This example demonstrates the difference in thickening affect for various treated fumed silicas and untreated fumed silicas. Testing included CABOSIL® treated grades (TS530, TS610 and TS720) and untreated grades (EH5, M5), available from Cabot Corporation, and AEROSIL® treated grades (R202, R974 and R972), and untreated grades (200 and 380), available from Degussa AG. For the fumed silicas, 177 grams of iron powder (Hoeganaes FPI) was mixed with 81 grams propylene glycol and 3 grams fumed silica. This mixture corresponds to 3.5% fumed silica by weight of propylene glycol. The mixture was homogenized in a mixer using an anchor paddle rotating at 500 rpm for about 10 minutes. The fluid was then subjected to high shear in a rotor-stator homogenizer with a 25 mm blade running at 19,000 rpm for 3 minutes. The resulting fluids were poured into glass jars and set on a benchtop for two weeks. At the end of two weeks, the percent settling was measured in the same manner as in Example 3. The results of the settling tests are provided in Table 2.
CABOSIL ® M5
Untreated Fumed Silica
AEROSIL ® 200
Untreated Fumed Silica
CABOSIL ® EH5
Untreated Fumed Silica
AEROSIL ® 380
Untreated Fumed Silica
CABOSIL ® TS610
Treated Fumed Silica
AEROSIL ® R972
Treated Fumed Silica
AEROSIL ® R974
Treated Fumed Silica
CABOSIL ® TS610
Treated Fumed Silica
CABOSIL ® TS530
Treated Fumed Silica
CABOSIL ® TS720
Treated Fumed Silica
AEROSIL ® R202
Treated Fumed Silica
Untreated fumed silicas thicken fluids by interparticle hydrogen bonding. However, in the presence of a solvent such as propylene glycol, the hydrogen bonding sites on the particle surfaces are blocked by the strongly polar hydroxyl groups of the glycol. As indicated by the settling tests, poor thickening is achieved with the untreated fumed silicas, as indicated by the large percent settling. Treated fumed silicas, on the other hand, thicken fluids by chain entanglement of large molecules on the surface of the particles. As indicated by the settling tests, however, CABOSIL® TS610, AEROSIL® R972 and AEROSIL® R974 exhibit poor thickening, as indicated by large percent settling, due to the surface treatment being only a partial treatment (less than 2% carbon), and the surface molecule being relatively small. Dimethyldichlorosilane was used for the partial surface treatment, which has a molecular weight of only 74. The CABOSIL®TS530 is fully treated, but uses a small treatment molecule compared to that used for the CABOSIL® TS720 and AEROSIL® R202. Specifically, the CABOSIL® TS530 includes surface treatment with hexamethyldisilazane, which has a molecular weight of only 89. The CABOSIL® TS720 and AEROSIL® R202 have full surface treatment with a very large molecule, and exhibit an unexpectedly effective thickening of the propylene glycol. Specifically, both CABOSIL® TS720 and AEROSIL® R202 have surface treatment with polydimethylsiloxane, which has a molecular weight, depending on the number of dimethylsiloxane units, of at least about 200, and advantageously at least about 600. It may also be observed that the specific surface area (B.E.T.) of the silica (i.e., particle size) does not appear to have any effect on the ability of the silica to thicken the fluid.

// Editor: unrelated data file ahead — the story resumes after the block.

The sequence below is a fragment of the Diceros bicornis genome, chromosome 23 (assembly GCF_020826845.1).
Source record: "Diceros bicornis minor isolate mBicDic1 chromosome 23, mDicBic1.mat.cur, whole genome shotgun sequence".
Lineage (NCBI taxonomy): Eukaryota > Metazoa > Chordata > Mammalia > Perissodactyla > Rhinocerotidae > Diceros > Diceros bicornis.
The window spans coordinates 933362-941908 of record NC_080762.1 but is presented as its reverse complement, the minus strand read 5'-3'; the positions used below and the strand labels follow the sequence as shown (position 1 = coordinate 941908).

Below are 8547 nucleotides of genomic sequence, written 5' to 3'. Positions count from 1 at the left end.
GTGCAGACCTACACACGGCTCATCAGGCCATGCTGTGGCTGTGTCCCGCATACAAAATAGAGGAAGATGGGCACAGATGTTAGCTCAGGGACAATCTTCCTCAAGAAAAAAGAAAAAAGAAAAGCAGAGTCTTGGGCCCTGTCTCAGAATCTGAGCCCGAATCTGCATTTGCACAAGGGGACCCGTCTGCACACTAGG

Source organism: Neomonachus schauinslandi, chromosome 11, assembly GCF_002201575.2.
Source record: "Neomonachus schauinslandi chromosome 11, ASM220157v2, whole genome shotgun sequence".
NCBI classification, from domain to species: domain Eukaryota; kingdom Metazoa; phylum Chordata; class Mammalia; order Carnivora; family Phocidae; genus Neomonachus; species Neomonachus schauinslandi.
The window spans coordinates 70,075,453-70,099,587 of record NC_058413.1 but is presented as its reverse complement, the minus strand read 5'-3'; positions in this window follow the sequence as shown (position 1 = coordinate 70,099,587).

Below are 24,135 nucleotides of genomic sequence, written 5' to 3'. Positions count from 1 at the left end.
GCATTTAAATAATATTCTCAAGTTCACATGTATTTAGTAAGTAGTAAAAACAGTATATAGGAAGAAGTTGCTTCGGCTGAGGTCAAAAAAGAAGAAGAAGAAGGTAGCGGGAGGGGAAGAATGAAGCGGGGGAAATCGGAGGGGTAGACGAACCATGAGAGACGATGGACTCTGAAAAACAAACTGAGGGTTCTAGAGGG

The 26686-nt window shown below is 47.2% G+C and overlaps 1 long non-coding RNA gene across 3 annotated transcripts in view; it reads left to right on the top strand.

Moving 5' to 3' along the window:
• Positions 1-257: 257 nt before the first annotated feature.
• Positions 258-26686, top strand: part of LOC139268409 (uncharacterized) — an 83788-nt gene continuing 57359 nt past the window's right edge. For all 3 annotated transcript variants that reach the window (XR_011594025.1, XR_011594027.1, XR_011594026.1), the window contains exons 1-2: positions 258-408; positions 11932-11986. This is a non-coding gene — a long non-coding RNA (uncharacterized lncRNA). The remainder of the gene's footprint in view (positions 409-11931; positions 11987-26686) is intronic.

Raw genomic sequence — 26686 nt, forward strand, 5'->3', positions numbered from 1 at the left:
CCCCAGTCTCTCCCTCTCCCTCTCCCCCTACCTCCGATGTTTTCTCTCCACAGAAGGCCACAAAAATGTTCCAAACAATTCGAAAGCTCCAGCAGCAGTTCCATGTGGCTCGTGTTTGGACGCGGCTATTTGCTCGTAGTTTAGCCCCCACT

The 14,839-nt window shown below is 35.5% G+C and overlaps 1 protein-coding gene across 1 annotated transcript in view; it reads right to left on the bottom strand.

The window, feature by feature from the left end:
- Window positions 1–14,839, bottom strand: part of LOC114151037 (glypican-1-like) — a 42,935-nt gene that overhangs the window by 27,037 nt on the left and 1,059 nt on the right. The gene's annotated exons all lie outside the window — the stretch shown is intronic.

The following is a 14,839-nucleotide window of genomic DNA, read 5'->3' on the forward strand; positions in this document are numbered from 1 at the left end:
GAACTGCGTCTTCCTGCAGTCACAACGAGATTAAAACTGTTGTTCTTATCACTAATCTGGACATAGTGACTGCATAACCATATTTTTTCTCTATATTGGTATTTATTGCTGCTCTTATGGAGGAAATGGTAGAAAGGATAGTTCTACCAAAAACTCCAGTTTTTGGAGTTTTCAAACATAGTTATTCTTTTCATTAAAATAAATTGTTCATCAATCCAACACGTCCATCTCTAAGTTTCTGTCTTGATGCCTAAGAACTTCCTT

While the present invention has been illustrated by the description of one or more embodiments thereof, and while the embodiments have been described in considerable detail, they are not intended to restrict or in any way limit the scope of the appended claims to such detail. Additional advantages and modifications will readily appear to those skilled in the art. The invention in its broader aspects is therefore not limited to the specific details, representative apparatus and method and illustrative examples shown and described. Accordingly, departures may be made from such details without departing from the scope or spirit of the general inventive concept.
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|Jan 15, 2003||AS||Assignment|
Owner name: DELPHI TECHNOLOGIES, INC., MICHIGAN
Free format text: ASSIGNMENT OF ASSIGNORS INTEREST;ASSIGNORS:IYENGAR, VARDARAJAN R.;KACSANDY, THAD J.;REEL/FRAME:013679/0023;SIGNING DATES FROM 20030113 TO 20030115
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Owner name: BWI COMPANY LIMITED S.A., LUXEMBOURG
Free format text: ASSIGNMENT OF ASSIGNORS INTEREST;ASSIGNOR:DELPHI AUTOMOTIVE SYSTEMS, LLC;REEL/FRAME:024892/0813
Effective date: 20091101